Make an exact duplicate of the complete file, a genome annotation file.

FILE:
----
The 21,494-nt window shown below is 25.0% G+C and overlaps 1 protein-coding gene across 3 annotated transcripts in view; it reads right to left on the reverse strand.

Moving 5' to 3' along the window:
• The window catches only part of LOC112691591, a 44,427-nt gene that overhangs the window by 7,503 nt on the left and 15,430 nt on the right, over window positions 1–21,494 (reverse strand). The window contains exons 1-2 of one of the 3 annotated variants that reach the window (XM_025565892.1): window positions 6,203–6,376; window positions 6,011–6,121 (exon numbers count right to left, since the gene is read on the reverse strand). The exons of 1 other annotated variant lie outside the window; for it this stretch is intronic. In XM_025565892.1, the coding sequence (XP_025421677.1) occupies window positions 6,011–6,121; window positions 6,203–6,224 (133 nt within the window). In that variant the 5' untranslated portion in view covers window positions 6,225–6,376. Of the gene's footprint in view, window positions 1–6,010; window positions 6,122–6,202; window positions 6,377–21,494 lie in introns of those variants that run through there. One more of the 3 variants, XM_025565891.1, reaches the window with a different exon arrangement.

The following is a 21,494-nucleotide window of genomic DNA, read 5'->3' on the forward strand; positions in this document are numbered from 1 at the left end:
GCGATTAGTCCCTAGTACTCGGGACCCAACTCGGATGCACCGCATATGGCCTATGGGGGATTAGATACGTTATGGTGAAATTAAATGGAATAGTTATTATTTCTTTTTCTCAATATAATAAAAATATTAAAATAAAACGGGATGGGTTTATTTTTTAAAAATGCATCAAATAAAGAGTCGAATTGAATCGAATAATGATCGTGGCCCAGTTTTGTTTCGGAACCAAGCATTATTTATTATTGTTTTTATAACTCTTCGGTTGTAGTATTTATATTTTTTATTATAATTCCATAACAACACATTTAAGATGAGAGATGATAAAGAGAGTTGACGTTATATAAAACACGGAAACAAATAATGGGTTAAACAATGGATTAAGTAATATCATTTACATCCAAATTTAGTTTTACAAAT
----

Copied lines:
The 21,494-nt window shown below is 25.0% G+C and overlaps 1 protein-coding gene across 3 annotated transcripts in view; it reads right to left on the reverse strand.

Moving 5' to 3' along the window:
• The window catches only part of LOC112691591, a 44,427-nt gene that overhangs the window by 7,503 nt on the left and 15,430 nt on the right, over window positions 1–21,494 (reverse strand). The window contains exons 1-2 of one of the 3 annotated variants that reach the window (XM_025565892.1): window positions 6,203–6,376; window positions 6,011–6,121 (exon numbers count right to left, since the gene is read on the reverse strand). The exons of 1 other annotated variant lie outside the window; for it this stretch is intronic. In XM_025565892.1, the coding sequence (XP_025421677.1) occupies window positions 6,011–6,121; window positions 6,203–6,224 (133 nt within the window). In that variant the 5' untranslated portion in view covers window positions 6,225–6,376. Of the gene's footprint in view, window positions 1–6,010; window positions 6,122–6,202; window positions 6,377–21,494 lie in introns of those variants that run through there. One more of the 3 variants, XM_025565891.1, reaches the window with a different exon arrangement.

The following is a 21,494-nucleotide window of genomic DNA, read 5'->3' on the forward strand; positions in this document are numbered from 1 at the left end:
GCGATTAGTCCCTAGTACTCGGGACCCAACTCGGATGCACCGCATATGGCCTATGGGGGATTAGATACGTTATGGTGAAATTAAATGGAATAGTTATTATTTCTTTTTCTCAATATAATAAAAATATTAAAATAAAACGGGATGGGTTTATTTTTTAAAAATGCATCAAATAAAGAGTCGAATTGAATCGAATAATGATCGTGGCCCAGTTTTGTTTCGGAACCAAGCATTATTTATTATTGTTTTTATAACTCTTCGGTTGTAGTATTTATATTTTTTATTATAATTCCATAACAACACATTTAAGATGAGAGATGATAAAGAGAGTTGACGTTATATAAAACACGGAAACAAATAATGGGTTAAACAATGGATTAAGTAATATCATTTACATCCAAATTTAGTTTTACAAAT